Is that a problem? A decline in OOS enrollment has a direct, negative impact on UVA’s finances. This year Delegate Hugo in the Virginia House of Delegates proposed increasing the minimum percentage of in-state enrollments at Virginia public higher education institutions to 75%. This proposal resulted in a 2014 fiscal impact statement analyzing the impact of that policy on public universities in Virginia. UVA currently enrolls below the proposed in-state quota – only 66.9% of students enrolled in fall 2013 are in-state students. If UVa had to increase that percentage to 75%, the fiscal impact statement estimated that would require a 44% increase in out-of-state tuition for the remaining OOS students in order to offset the $35,889,353 in tuition lost from having a lower percentage of OOS students.
Whether the percentage of OOS enrollment decreases by force (HS144) or by market (OOS students opting for lower-loan institutions), the fiscal impact on the institution would be on the same scale/magnitude, having a negative impact on UVA funding as a whole.
Of course, there’s the argument that demand is high enough for OOS spots at UVA that we wouldn’t have to decrease the percentage of OOS students in the overall class, but we’d just have a weaker academic class due to losing top students to less debt-accruing institutions. The early action acceptance rate for OOS students for fall 2014 was 23.5% compared to the higher in-state acceptance rate of 51.1%, indicating high OOS demand. However, a weaker OOS cohort (and, thus, weaker overall first-year cohort) is a bad thing for UVA, which prides itself on being a premier undergraduate institution.
As an AccessUVA recipient, I place a high value on the opportunities an all-grant aid package gave me to try and level the playing field against classmates who came to school with the resources to take unpaid internships and hold out for top offers post-graduation. At the same time, at this point in my life I see the value of loans and understand better the mechanisms and consequences of lending. Loans are an easy way to save the University money and divert direct funds to expand AccessUVA to the often neglected middle-income families; however, we must fully understand the implications of expanding loans. Further, we must work harder to educate incoming students – particularly low-income, first-generation college students – about the loan system to ensure that the changes to AccessUVA do not result in a decrease in the socio-economic diversity to pre-implementation 2006 levels.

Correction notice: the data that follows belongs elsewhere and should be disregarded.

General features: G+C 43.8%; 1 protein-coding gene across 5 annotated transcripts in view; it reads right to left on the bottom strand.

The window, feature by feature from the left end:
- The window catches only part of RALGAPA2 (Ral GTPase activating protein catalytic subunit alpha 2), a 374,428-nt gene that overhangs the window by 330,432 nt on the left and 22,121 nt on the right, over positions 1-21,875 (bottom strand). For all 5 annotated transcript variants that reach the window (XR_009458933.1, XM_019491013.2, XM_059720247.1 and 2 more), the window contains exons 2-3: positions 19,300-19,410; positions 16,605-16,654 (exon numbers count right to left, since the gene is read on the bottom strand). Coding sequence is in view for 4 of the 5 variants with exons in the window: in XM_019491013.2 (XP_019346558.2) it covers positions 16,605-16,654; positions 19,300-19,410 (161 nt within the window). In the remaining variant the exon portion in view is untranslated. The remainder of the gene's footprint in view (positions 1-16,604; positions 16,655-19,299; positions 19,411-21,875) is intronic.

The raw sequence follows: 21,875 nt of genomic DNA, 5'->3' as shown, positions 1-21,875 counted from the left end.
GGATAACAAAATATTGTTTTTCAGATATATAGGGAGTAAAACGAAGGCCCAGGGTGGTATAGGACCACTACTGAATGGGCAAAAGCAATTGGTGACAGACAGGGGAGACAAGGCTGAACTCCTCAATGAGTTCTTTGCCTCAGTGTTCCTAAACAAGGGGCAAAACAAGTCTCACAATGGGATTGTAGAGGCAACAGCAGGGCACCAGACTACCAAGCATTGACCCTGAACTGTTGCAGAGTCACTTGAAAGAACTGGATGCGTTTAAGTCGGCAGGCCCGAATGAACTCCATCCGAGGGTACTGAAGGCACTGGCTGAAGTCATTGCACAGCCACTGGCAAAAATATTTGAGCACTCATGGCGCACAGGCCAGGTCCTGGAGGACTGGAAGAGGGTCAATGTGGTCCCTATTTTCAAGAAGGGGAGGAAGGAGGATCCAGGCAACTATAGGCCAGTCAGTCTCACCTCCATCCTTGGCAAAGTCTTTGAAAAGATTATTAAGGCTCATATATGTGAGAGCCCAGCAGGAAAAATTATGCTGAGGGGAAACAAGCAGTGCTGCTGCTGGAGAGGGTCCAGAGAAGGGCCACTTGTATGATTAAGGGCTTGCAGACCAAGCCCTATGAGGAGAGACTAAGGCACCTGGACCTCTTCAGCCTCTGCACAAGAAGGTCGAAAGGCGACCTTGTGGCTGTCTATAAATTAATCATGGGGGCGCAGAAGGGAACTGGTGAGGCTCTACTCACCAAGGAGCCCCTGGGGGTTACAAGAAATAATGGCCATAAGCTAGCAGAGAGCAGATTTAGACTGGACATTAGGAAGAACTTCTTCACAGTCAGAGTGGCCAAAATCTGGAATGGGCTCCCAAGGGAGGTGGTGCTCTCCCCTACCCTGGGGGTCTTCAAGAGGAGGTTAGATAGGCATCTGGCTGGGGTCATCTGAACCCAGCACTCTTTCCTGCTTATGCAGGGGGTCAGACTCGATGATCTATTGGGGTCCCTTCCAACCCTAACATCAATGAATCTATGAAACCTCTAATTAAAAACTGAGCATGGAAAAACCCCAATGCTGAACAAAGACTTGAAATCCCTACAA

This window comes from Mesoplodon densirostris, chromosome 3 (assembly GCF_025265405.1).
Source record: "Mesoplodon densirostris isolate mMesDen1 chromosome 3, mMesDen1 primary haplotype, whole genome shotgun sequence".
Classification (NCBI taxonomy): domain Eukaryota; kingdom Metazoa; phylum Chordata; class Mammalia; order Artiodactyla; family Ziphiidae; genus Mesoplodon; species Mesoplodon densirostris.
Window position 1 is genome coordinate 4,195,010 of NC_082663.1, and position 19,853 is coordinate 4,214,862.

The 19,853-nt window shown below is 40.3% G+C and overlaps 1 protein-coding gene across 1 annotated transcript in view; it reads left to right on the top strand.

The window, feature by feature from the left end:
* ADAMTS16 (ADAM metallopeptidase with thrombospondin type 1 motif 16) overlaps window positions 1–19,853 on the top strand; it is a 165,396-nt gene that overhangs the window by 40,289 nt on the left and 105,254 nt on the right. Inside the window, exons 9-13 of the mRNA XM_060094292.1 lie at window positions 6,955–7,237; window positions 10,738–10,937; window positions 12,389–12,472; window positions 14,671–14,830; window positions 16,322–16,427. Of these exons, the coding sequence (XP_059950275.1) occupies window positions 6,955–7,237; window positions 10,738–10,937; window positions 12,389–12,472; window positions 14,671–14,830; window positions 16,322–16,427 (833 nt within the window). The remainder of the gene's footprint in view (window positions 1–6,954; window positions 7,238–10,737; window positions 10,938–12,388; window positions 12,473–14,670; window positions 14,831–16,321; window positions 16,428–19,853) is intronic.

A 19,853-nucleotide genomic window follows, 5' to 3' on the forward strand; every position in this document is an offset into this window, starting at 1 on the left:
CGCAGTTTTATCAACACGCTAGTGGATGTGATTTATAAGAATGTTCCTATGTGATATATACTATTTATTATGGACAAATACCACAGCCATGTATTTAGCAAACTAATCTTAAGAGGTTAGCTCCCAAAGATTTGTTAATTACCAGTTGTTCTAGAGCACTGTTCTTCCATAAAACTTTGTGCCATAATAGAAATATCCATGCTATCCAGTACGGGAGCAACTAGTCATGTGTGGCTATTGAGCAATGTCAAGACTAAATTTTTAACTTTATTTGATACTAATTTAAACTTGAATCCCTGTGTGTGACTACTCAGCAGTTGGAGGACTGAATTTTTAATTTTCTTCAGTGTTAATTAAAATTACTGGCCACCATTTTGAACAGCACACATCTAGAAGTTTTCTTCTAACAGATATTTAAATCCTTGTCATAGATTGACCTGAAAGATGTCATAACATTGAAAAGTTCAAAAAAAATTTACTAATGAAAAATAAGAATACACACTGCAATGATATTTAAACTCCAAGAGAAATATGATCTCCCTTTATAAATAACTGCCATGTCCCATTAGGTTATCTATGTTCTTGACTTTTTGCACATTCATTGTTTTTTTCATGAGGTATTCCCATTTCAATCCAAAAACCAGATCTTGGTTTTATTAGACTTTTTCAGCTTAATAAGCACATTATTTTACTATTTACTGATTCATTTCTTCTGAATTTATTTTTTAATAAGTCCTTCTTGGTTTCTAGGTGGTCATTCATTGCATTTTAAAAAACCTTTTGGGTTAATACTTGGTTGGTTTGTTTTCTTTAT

UVA would claim a much lower average loan debt for graduates than the $21,591 from the Project on Student Debt report. UVA would make the claim that we should focus on average need-based loan debt, which was $11,700 for 2012 graduates. However, for consistency and availability of comparison school information I used data from the Project on Student Debt. A valid criticism is that these numbers reflect the average overall indebtedness for comparison schools while the discussion at hand is specifically about OOS students. It requires the assumption that the OOS/in-state ratio is relatively similar across schools impacting the averaging of debts equally. This holds – the UC-Berkeley ratio is 35/65 in/out-of-state, compared to UVA’s roughly 30/70 ratio.